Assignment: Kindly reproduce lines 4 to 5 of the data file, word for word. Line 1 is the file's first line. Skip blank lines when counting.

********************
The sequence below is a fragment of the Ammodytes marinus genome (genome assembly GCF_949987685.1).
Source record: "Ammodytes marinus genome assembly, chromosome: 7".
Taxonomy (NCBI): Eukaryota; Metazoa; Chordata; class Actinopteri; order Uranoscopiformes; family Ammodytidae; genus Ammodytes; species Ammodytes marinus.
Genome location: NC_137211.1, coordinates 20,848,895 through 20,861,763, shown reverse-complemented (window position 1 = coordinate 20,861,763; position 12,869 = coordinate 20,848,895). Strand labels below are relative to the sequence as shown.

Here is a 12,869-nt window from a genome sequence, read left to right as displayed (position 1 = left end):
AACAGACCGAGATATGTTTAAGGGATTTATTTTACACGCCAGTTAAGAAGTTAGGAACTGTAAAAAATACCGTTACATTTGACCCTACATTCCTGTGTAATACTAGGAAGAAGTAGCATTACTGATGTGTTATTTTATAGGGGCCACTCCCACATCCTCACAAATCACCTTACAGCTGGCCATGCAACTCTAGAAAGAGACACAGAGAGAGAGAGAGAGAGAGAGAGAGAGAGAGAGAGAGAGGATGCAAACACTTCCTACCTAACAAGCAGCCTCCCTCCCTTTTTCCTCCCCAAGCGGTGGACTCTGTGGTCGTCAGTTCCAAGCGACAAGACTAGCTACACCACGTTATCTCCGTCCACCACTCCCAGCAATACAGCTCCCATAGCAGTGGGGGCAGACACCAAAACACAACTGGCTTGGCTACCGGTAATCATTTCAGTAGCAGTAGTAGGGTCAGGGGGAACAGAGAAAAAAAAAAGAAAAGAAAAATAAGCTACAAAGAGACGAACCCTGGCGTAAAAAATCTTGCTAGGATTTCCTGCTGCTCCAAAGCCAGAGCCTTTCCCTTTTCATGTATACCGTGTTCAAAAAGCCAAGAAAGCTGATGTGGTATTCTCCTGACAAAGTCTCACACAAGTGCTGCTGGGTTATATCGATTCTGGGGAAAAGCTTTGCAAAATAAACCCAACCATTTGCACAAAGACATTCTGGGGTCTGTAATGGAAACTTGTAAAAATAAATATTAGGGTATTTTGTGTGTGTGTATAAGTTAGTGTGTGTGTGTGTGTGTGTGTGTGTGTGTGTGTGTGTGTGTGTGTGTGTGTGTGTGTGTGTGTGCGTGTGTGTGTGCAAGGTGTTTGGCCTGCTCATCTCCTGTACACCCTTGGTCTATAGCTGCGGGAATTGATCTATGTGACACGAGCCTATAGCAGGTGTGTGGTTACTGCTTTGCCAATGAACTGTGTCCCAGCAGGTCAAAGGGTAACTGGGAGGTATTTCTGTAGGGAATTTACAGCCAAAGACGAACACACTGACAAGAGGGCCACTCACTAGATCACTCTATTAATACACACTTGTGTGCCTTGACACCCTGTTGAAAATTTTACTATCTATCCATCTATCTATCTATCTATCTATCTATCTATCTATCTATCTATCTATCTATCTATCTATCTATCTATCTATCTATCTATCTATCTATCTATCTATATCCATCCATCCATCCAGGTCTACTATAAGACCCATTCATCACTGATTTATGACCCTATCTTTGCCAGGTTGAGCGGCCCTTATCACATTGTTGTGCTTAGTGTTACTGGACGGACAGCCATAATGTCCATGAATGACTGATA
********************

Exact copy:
Genome location: NC_137211.1, coordinates 20,848,895 through 20,861,763, shown reverse-complemented (window position 1 = coordinate 20,861,763; position 12,869 = coordinate 20,848,895). Strand labels below are relative to the sequence as shown.

Here is a 12,869-nt window from a genome sequence, read left to right as displayed (position 1 = left end):